Blockage of the blood vessels in the retina
The obstruction of the blood vessels that drain the retina cause the disease. Specifically, it is more frequently due to an occlusion of the venous branch of the retina.
There can be clogging in the vein due to numerous problems. For example, by atherosclerosis, high blood pressure or, also, by diabetes. When this happens, the fluid begins to leak and also accumulates on the macula.
Other causes of macular edema
This pathology can be a consequence of many other eye diseases. For example, it may be due to an inflammatory process, such as uveitis. There’s an inflammation of the uvea, the middle layer between the sclera and the retina of the eye. In this layer, many blood vessels are found.
Uveitis can appear in many systemic disorders. Some of them are Behcet’s disease, psoriasis, Kawasaki disease, arthritis, and so on.
What symptoms does it produce?
Macular edema usually affects central vision. Vision becomes blurry when trying to focus on an object that is in the center of the field of vision.
Furthermore, colors can also be affected. It is common for people with the disease see slightly discolored colors. It is also common to have difficulty reading.
However, symptoms may not appear until fluid build-up is well advanced. On the other hand, the vision of the peripheral fields is usually preserved.
How to diagnose it?
The diagnosis requires that the ophthalmologist perform a series of tests to check both possible eye injuries and the state of vision. Therefore, one of the most widely used tests is the fundus.
The test, ophthalmoscopy or fundus, is a test that allows you to see the retina and the macula. To do it, a pupillary dilation is usually performed first, which allows this area to be seen more clearly.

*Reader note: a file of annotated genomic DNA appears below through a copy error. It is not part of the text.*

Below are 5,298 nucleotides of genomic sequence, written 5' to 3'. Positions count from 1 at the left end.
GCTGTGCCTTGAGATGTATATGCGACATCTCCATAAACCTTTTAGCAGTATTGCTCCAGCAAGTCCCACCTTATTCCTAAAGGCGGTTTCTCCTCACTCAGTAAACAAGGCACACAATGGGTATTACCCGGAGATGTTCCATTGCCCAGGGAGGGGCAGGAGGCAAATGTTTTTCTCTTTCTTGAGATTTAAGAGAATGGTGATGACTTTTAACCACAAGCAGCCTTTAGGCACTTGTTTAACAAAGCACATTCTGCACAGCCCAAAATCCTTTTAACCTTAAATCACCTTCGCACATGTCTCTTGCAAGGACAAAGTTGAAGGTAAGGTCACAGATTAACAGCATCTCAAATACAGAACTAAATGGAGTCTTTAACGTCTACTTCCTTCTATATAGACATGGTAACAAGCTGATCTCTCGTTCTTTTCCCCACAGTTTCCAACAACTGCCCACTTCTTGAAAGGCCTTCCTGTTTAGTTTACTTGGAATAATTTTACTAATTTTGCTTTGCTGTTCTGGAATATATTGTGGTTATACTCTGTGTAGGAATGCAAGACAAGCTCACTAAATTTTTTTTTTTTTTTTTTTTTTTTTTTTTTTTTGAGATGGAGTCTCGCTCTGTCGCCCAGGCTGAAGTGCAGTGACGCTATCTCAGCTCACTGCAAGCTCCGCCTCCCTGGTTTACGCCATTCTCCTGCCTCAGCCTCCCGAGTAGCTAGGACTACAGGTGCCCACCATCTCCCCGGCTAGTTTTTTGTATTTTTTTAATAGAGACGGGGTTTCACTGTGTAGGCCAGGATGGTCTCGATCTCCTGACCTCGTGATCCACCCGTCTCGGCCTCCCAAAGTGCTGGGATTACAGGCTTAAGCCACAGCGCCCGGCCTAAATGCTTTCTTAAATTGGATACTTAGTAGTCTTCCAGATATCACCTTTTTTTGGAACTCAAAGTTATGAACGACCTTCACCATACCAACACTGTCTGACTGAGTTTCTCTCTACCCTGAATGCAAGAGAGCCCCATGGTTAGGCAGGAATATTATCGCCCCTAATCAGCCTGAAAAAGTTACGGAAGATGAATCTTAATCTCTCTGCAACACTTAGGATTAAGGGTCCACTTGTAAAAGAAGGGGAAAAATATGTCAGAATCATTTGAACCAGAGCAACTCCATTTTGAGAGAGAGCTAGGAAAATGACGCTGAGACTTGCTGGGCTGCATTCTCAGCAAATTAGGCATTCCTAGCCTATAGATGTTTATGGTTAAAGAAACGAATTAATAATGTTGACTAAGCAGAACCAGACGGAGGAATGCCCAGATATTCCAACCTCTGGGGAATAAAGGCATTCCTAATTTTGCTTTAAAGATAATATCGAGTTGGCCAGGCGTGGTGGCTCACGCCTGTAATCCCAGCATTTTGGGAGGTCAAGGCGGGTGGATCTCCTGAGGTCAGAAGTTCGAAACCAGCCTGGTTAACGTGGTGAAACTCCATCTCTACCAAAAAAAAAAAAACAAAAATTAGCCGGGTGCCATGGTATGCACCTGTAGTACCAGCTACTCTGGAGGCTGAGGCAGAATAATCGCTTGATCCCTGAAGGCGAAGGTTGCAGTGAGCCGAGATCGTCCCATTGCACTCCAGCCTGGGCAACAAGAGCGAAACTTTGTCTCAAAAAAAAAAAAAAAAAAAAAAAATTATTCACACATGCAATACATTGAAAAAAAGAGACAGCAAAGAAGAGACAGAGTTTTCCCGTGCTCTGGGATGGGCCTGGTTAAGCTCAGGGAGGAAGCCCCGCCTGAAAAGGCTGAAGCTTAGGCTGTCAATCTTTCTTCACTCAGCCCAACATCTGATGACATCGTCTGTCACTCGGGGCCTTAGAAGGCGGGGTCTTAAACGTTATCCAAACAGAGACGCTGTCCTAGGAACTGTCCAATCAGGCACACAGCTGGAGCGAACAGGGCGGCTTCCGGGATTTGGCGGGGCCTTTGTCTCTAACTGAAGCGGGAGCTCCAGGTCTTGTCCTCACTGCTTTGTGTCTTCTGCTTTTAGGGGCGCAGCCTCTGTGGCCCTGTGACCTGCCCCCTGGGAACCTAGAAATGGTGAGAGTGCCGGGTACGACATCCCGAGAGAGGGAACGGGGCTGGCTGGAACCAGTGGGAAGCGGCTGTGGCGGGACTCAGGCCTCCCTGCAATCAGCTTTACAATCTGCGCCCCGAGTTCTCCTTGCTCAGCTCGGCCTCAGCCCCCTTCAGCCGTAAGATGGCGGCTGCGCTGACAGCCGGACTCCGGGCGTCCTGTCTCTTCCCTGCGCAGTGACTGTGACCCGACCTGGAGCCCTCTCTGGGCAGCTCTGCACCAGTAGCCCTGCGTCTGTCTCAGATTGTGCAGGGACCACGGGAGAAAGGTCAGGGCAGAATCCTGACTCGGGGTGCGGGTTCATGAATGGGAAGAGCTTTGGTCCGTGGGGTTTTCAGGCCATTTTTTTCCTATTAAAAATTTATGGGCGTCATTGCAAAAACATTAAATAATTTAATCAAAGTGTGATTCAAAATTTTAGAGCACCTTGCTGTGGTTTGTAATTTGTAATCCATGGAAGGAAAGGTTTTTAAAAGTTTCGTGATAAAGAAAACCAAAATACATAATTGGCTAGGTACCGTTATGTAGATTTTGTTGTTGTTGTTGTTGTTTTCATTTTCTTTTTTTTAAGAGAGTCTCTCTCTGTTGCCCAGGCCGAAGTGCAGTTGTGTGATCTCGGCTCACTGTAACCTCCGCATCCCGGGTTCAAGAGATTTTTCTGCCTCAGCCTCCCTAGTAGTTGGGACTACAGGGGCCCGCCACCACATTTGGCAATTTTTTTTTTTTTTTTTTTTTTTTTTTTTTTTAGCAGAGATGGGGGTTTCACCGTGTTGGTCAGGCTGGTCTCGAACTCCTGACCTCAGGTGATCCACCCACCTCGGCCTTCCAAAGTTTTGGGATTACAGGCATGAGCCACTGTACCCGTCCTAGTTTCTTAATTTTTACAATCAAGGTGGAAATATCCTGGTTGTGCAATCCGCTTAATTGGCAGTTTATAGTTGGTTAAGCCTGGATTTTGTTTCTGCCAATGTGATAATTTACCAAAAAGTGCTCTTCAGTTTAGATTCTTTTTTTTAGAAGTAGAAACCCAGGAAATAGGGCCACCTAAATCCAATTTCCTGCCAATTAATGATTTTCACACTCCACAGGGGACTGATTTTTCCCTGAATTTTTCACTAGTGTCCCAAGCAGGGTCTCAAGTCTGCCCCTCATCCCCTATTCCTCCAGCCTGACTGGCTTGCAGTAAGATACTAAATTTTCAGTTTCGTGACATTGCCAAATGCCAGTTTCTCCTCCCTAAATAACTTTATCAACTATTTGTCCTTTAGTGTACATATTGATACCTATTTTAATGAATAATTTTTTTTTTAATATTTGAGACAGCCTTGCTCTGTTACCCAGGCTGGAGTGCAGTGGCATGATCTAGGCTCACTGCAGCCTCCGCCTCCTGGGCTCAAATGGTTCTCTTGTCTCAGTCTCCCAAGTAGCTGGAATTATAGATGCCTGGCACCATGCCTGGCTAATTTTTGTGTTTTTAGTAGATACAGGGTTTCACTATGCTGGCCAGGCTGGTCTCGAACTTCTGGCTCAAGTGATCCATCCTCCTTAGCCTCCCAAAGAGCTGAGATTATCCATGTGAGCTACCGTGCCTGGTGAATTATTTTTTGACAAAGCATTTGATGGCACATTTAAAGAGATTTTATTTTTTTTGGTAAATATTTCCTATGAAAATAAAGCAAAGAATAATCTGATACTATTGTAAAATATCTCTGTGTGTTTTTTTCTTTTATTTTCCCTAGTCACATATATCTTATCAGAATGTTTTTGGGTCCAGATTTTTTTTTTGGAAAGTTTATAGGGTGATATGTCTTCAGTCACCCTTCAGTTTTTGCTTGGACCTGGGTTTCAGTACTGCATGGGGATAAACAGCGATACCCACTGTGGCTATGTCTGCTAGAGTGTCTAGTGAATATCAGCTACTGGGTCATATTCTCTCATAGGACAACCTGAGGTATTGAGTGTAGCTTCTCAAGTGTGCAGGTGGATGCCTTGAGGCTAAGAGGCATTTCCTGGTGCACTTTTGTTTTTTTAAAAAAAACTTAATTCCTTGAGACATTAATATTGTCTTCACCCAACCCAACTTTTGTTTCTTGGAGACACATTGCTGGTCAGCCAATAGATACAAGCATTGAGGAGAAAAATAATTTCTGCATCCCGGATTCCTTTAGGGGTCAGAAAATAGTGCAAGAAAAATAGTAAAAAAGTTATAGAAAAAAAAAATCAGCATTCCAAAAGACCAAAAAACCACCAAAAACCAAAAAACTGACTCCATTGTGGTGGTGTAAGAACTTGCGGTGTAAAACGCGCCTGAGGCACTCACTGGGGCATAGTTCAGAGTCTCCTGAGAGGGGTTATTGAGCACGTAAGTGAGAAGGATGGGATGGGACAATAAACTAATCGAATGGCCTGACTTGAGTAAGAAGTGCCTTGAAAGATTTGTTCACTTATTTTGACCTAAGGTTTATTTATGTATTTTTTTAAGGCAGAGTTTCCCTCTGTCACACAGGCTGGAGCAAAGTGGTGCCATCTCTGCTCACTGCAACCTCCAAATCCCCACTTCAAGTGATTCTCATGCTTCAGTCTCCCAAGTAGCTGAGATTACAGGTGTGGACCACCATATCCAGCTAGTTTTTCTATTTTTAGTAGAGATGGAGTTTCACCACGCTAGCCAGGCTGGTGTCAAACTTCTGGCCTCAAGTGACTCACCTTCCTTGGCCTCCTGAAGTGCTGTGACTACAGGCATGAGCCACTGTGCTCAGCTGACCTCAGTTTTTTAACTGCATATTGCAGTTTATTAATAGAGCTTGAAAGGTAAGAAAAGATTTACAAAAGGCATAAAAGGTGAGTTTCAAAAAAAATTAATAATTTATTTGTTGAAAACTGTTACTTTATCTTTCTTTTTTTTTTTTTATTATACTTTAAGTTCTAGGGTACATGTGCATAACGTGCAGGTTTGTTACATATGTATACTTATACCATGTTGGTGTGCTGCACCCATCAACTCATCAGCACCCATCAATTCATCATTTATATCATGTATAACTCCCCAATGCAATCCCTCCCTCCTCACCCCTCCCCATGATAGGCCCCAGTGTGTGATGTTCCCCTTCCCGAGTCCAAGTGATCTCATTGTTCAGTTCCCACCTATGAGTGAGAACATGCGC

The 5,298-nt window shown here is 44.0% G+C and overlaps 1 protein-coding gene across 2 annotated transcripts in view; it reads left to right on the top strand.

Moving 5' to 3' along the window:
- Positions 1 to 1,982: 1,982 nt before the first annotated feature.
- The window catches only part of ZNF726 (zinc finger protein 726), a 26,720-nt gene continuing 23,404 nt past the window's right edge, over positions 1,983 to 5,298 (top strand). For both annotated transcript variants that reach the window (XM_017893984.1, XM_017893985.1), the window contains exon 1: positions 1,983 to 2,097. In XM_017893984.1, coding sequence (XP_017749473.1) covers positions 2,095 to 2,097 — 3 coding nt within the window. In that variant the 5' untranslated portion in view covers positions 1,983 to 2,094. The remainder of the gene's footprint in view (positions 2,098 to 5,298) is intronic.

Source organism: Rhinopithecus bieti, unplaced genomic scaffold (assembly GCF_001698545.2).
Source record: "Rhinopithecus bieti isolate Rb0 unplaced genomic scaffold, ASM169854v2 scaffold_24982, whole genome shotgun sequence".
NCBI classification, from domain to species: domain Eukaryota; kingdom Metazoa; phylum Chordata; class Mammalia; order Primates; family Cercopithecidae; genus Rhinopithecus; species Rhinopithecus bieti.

Another fundamental aspect is measuring visual acuity. Through these tests, the decrease in the quality of central vision can be observed.
And, then there’s the fluorescein angiography. Injecting fluorescein, a contrast, and checking the ocular circulation with it is how this test goes.
Treatment of macular edema
Treatment depends, first of all, on its cause. For example, in the case of diabetic macular edema, it is essential that these people understand why it has happened and follow strict blood glucose control to prevent its appearance.
There is a number of treatments that focus on preventing extravasation of fluid through the blood vessels. The injection of anti-VEGF is one of the most popular techniques.
This is a vascular endothelial growth factor: that is, a stimulus for the retinal blood vessels to proliferate.
By getting the anti-VEGF, new vessels do not grow. It helps reducing the risk of fluid escaping and accumulating around the macula. For the treatment to be effective, injections are necessary.
Another treatment is corticosteroids. They are drugs that reduce inflammation. They can be applied through drops or injections.